By Cayce Osborne
Skin care can be a complicated issue. Can that expensive body lotion really do all it claims? Are the ingredients beneficial, or are all those scientific-sounding concoctions listed on the label doing more harm than good? The decision on what to buy and how much to spend is often difficult, and having a trusted friend to recommend a product is how many of us find our lifelong favorites. Thanks to Chuck Bauer and Chuck Beckwith, shopping at The Soap Opera is like entering a store where your best friend has tried each and every product. The shelves are lined with products Bauer and Beckwith believe in and have actually tried. With a staff who is similarly informed, it’s hard to go wrong with anything you’ll find at this venerable State Street institution.
Having been influenced by small European specialty boutiques, Bauer and Beckwith opened a small cart on the Library Mall as art students in the 1970s. They soon moved to a permanent storefront and kept upgrading their retail space, eventually purchasing their current location at 319 State St. in 1982. “We really wanted something independent that we could do in the nature of a small business,” says Beckwith. “We both grew up internationally and realized that smaller stores could be pretty great. In the ’70s, retail was not that exciting, and nobody had small stores.” Body care items were relegated to drug stores or supermarkets, and because of this they were able to hit upon an underserved niche. The Soap Opera has been a success ever since.
Their achievement has been no accident, however. They’ve put in long hours, created a warm and welcoming environment, and above all, provided peerless customer service.
“Our products are personal,” explains Bauer. “So we have the intimacy of a small space and a counter with a lot of personal service. There’s hardly any of that left.Kind of like bookstores used to be: small, personal, where the people had read everything and could talk books.”
Product lines like Crabtree & Evelyn, Roger Gallet, Maja and their in-house brand have been favorites since the store’s inception, and they seek out new additions — like decadent MOR soaps—when the inspiration strikes or because of a customer request or recommendation.At the same time, they are careful not to become slaves to trend, as those products often come and go.
“There’s always that temptation to purchase every new thing that comes along, like towels and shower curtains,” says Bauer. “Pretty soon you become foggy in the mind of your customers. We’ve always prided ourselves on keeping our focus really sharp, and if they’ve bought something here before, they can very likely get it again.We are loyal to the lines we carry.”
Because of this loyalty, you’ll often overhear customers telling personal stories about their favorite products — maybe reminiscing about when their mother used to shop here, or that their favorite European brand isn’t carried anywhere else and they’re so happy to find it again. Shopping at The Soap Opera is an engaging experience,with a knowledgeable staff who always puts the customer first.
Counter service will never be interrupted by a phone call, for instance. “You know how it is — if the phone rings, that comes first. It’s like someone is being allowed to butt in front of you in line.Why is that? We never, ever let that happen here,” says Bauer. All calls and e-mails are handled by Bauer in the downstairs office, while you’ll most often find Beckwith upstairs working with customers or creating a window display, a division of labor that has evolved over the life of their partnership and works perfectly for both of them.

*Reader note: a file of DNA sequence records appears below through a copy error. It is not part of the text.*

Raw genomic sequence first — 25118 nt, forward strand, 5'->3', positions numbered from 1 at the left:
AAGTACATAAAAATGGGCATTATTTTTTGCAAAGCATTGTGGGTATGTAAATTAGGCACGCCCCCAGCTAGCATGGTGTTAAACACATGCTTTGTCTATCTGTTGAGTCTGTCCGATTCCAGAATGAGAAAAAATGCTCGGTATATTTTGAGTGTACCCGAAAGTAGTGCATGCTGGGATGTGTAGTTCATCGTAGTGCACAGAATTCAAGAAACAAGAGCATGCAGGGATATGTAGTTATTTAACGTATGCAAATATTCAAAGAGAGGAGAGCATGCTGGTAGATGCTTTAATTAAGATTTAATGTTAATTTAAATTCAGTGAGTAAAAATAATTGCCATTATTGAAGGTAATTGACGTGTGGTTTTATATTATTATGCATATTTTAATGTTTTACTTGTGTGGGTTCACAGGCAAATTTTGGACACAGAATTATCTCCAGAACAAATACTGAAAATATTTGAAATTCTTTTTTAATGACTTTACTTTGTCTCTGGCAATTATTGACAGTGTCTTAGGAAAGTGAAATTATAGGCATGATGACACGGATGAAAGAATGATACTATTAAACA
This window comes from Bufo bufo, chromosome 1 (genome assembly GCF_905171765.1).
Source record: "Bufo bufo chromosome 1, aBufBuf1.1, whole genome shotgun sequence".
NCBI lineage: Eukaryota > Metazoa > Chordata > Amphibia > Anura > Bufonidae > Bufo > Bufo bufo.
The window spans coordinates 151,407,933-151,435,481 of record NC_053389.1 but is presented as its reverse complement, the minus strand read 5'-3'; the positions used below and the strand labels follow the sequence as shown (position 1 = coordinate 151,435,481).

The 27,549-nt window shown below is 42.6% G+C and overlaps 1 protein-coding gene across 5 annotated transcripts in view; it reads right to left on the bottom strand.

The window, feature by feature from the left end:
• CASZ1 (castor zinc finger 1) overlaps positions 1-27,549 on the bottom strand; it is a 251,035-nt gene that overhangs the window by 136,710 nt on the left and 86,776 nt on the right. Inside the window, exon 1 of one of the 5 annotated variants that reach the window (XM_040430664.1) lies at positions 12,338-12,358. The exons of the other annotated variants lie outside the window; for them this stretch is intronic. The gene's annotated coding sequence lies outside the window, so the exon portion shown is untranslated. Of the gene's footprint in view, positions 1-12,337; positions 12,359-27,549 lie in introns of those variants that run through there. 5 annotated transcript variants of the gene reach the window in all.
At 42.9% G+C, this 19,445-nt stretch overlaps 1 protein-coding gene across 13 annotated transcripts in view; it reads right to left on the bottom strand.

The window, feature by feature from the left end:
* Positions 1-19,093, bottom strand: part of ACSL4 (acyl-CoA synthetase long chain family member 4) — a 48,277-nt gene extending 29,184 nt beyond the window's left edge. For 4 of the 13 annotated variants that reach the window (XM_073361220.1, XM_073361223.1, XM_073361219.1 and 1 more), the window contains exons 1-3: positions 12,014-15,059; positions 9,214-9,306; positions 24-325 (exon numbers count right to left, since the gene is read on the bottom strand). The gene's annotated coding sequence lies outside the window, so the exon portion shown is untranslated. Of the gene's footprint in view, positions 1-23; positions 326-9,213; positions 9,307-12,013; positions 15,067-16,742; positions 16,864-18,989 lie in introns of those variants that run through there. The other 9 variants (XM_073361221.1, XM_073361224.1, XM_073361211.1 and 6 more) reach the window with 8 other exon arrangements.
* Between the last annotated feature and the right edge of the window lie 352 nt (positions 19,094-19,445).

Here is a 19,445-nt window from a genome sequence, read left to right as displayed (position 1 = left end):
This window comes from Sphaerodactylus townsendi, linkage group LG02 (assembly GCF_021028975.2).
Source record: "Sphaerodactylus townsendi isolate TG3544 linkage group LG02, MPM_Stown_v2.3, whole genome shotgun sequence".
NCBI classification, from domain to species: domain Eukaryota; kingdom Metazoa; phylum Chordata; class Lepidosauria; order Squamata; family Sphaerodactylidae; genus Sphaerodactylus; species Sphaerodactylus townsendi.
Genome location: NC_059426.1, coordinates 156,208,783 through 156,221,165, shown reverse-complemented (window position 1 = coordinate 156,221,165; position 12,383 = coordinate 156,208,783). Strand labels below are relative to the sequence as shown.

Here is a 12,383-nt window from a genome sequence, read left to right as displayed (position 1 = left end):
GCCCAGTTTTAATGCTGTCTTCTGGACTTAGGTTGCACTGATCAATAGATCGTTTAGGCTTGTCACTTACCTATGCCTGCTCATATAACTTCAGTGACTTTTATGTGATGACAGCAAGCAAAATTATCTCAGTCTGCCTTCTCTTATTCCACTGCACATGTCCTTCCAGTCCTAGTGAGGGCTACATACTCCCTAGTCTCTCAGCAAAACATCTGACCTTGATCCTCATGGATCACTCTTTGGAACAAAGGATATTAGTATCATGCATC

While Beckwith calls good customer service “an old-fashioned value,” at the same time their attention to detail meshes well with the modern consumer’s demands. They maintain an extensive Web site that allows customers to order online or over the phone, and packages are shipped out the same day the order is placed.
With all this focus on the store, it’s a wonder the two have any free time, but in addition to traveling — during which they often stumble upon new products for the store — they maintain two local households, and Bauer enjoys plein air painting. Their Madison home in the University Heights neighborhood is often a stop on local architectural or garden tours, and is indeed a marvel of design. Working with the architect who first revamped their storefront, they handed over a 200-item wish list and three years later, the house was done.
“We consider it a great place to share with people. It’s a wild house,with 11 levels in it, so we’re constantly on the stairs. But we’re thrilled with it,”says Beckwith. Another project is their second home, a farm near New Glarus, and while Beckwith refers to it as “their little weekend getaway,” it also boasts an impressive 18 acres of planted prairie and an oak savannah restoration.
It could be said that Bauer and Beckwith actually have three homes—if you include the store itself. They are proud to own a building on State Street and to be part of the downtown community — something they have become well known for and that has been well documented.But when asked what we might not know about them, Bauer responds, surprisingly, by bringing up the issue of retirement.
“No one has ever asked us about it.We would like to say that there are so many intangibles about working, but the rewards are ongoing.” With a hard-working staff, for which both men are grateful, they have the flexibility to put energy into their homes and their hobbies. As for making any changes to the rewarding life they’ve carved out for themselves, Bauer puts it simply: “If it’s not broken, don’t fix it!”